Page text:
as for flour, I think I did mention but not specifically. For the last year i've been using the caputo pizzeria flour. It's a specific one that only comes in 25Kg bags. I've just gotten some manitoba oro from caputo and so am now trying that for long proves, it's a tipo 0 with higher protein content. I got this as a year or so ago I went to Sardinia and spent the night cooking with a pizza chef from Milan. He told me to only ever use tipo 0 for longer proves otherwise the dough won't hold together, he may have been explaining the issue i'm seeing but the language barrier made it slightly tough. This is the first time i've found any of this tipo 0 in the UK that I could import without spending silly money but may also help.


thanks again for the help.

Offline The Dough Doctor

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Re: Cold prove leading to loss of elasticity
« Reply #3 on: January 14, 2020, 05:25:50 PM »
Here is what I'm suggesting;
Lightly oil each dough piece as you place it into the individual dough boxes, leave the box(es) open until the internal dough ball temperature reaches 50F, then lid the boxes for the duration of cold fermentation. When you want to use the dough, remove from the fridge and KEEP COVERED/LIDDED, allow the dough to set AT room temperature until the internal dough ball temperature rises to 50 to 60F (anything in that temperature range will work OK), then remove the dough from the container and proceed to open into a skin by your usual manner. DO NOT RE-BALL the dough.
Tom Lehmann/The Dough Doctor

Offline Doktah

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Re: Cold prove leading to loss of elasticity
« Reply #4 on: January 15, 2020, 02:50:18 AM »
ah ok, so the open cross stacking helps the dough to cool quicker to retard it early and stop over fermentation.

thanks. will give it a try.

I'll also avoid reballing. trying to think if this is something i've generally done. As mentioned, sometimes with larger mixes of 2kg/5lbs I will bulk ferment and then ball once it comes out the fridge and has warmed.

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Offline The Dough Doctor

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Re: Cold prove leading to loss of elasticity
« Reply #5 on: January 15, 2020, 11:50:44 AM »
By "cross-stacking" you will also prevent the development of excessive condensation in the individual containers which results in a wet dough. The biggest benefit to cross-stacking is that it is conducive to achieving a consistent fermentation rate which results in  more consistent finished dough performance.
Tom Lehmann/The Dough Doctor

Offline Pizza_Not_War

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Re: Cold prove leading to loss of elasticity
« Reply #6 on: January 15, 2020, 04:06:58 PM »
I take my dough out of the fridge and within a few minutes I stretch it out. This is usually 3-5 day old Einkorn or various other flours (fine milled Italian, Sprouted Red Fife, AP,etc.). They stretch out nicely and don't tear. If I leave them out for an hour or two they are harder to work with and will sometimes tear.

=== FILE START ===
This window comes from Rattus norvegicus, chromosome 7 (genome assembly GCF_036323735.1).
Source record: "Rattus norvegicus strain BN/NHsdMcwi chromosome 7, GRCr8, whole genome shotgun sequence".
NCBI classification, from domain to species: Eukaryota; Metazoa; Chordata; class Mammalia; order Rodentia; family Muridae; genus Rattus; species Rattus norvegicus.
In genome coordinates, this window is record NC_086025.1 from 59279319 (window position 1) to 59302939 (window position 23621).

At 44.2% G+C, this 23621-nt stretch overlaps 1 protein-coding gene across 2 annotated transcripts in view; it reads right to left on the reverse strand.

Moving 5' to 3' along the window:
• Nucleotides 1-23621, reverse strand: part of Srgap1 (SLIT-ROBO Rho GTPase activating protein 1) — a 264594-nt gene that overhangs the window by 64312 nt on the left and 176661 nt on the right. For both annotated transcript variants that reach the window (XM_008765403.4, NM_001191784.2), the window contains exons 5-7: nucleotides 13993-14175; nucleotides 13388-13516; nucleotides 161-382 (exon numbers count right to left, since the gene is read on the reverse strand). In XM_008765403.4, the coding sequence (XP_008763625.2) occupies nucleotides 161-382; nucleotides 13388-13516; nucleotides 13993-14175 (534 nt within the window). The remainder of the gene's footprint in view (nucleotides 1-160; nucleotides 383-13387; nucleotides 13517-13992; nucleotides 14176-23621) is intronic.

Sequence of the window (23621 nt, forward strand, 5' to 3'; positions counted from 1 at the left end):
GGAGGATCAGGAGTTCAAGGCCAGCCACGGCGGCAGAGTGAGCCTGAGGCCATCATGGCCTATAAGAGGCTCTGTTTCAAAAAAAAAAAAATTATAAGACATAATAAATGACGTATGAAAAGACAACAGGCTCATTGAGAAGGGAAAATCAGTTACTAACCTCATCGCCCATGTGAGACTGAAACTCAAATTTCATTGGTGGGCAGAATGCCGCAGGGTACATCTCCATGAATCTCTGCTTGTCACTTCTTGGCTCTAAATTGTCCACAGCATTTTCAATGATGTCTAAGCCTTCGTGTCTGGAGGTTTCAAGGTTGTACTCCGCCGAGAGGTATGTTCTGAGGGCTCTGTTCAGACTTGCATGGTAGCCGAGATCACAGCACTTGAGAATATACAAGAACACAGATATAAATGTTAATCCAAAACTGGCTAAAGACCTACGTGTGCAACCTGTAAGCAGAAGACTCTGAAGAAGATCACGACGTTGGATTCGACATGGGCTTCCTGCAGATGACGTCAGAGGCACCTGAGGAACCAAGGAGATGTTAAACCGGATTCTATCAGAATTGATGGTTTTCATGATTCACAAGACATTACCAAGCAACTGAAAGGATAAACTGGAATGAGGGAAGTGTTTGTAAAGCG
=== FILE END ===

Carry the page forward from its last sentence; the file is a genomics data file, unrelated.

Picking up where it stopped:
I think conventional wisdom and methods are great until they don't work for you. Try something different every time until you find what works for you.

Offline The Dough Doctor

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Re: Cold prove leading to loss of elasticity
« Reply #7 on: January 15, 2020, 05:06:06 PM »
Absolutely! This is why I encourage those not as skilled at opening a dough ball to open the dough at a colder temperature. Also, the type of flour can have a great impact, a weak flour may be very soft and extensible at anything but a cold temperature, but for most folks, using a "typical" U.S. pizza type/bread type flour, a cold dough right out of the fridge will be excessively tough and elastic to open easily, in addition, there is also a possibility that the dough will be cold as it goes into the oven which dramatically increases the probability of severe bubbling or in some cases taking on more of the appearance of pita than pizza in the oven.  :'(
Tom Lehmann/The Dough Doctor

Offline Doktah

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Re: Cold prove leading to loss of elasticity
« Reply #8 on: January 16, 2020, 11:20:32 AM »
Thanks both.

So, make pizza not war, you stretch the base out whilst cold, I'm assuming you then cover it rather than use straight away?

Don't get me wrong, I've been getting good results it's just variable for seemingly no reason. I've also taught a friend my recipe and he's getting rather bad tearing and lots of stretch - hence trying to figure it out.

Also I'm less clear why so many recipes I find for long proves have such high hydration levels, 75-85 %. That kind of thing gives you a sticky puddle of dough useless for pizza making.

Offline The Dough Doctor